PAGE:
Monday, October 26, 2015

[Pericles] told them to wait quietly, to pay attention to their marine, to attempt no new conquests, and to expose the city to no hazards during the war, and doing this, promised them a favourable result. What they did was the very contrary, allowing private ambitions and private interests, in matters apparently quite foreign to the war, to lead them into projects unjust both to themselves and to their allies— projects whose success would only conduce to the honour and advantage of private persons, and whose failure entailed certain disaster on the country in the war.... each grasping at supremacy, they ended by committing even the conduct of state affairs to the whims of the multitude.

Thucydides, The History of the Peloponnesian War

Wednesday, October 21, 2015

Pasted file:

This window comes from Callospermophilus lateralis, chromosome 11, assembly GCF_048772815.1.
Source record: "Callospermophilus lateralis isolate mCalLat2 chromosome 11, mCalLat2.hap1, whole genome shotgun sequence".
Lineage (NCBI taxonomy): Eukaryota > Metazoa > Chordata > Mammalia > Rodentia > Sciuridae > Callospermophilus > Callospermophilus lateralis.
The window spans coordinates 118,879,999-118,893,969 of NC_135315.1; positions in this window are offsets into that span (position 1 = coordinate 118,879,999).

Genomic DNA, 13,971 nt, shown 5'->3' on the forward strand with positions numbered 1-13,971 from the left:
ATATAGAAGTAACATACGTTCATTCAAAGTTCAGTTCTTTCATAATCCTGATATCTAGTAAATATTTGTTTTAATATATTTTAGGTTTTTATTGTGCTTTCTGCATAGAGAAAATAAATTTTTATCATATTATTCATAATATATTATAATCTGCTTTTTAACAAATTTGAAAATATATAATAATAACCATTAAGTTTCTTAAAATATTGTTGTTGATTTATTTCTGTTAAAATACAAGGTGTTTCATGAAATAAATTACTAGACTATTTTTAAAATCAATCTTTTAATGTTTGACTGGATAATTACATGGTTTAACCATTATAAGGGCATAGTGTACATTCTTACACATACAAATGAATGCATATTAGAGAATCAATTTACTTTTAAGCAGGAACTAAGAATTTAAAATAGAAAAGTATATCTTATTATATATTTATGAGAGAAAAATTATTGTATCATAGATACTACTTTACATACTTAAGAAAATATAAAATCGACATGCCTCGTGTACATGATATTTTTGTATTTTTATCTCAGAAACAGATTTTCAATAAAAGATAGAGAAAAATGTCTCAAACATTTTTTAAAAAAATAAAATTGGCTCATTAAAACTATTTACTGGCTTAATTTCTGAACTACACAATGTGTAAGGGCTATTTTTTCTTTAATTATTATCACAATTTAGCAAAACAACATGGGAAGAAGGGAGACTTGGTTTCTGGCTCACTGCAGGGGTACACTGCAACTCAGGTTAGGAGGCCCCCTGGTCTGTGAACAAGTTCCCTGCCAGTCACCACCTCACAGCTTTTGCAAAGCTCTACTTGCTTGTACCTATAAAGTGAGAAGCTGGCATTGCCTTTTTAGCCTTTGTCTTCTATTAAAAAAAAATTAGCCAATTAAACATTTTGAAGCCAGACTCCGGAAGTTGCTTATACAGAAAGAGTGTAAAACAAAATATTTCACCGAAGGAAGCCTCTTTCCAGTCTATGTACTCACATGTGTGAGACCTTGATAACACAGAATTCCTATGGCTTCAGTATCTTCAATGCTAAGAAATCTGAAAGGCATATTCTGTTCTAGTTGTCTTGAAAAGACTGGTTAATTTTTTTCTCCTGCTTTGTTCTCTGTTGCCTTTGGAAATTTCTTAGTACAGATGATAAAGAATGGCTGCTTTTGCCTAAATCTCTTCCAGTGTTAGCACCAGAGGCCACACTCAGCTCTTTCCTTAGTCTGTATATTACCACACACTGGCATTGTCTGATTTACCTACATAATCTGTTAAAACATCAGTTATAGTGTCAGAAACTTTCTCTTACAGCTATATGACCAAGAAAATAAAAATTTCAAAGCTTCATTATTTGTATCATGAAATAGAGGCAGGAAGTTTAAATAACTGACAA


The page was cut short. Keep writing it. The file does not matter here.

"Or as [John Gray] put it in Straw Dogs:  The destruction of the natural world is not the result of global capitalism, industralisation, 'Western civilization' or any flaw in human institutions.  It is a consequence of the evolutionary success of an exceptionally rapacious primate."

David Bromwich, "Are We ‘Exceptionally Rapacious Primates’?", The New York Review of Books (November 5, 2015)

Monday, October 19, 2015

Human beings ... may be divided simply into those who know they are acting and those who do not. True philosophers belong to the first group. The second encompasses, among others, utopian capitalists and Communists, the fanatics of the religious wars of the seventeenth century and the jihadists of the twenty-first.

David Bromwich, "Are We ‘Exceptionally Rapacious Primates’?", The New York Review of Books (November 5, 2015)

Wednesday, October 07, 2015

Why are we so often awake? What is the purpose of being awake? I mean, besides for ten minutes of eating, a little bit of romance. Once that’s over, why are we not immediately again asleep?”

Rivka Galchen, Usl at the Stadium (The New Yorker, October 12, 2015)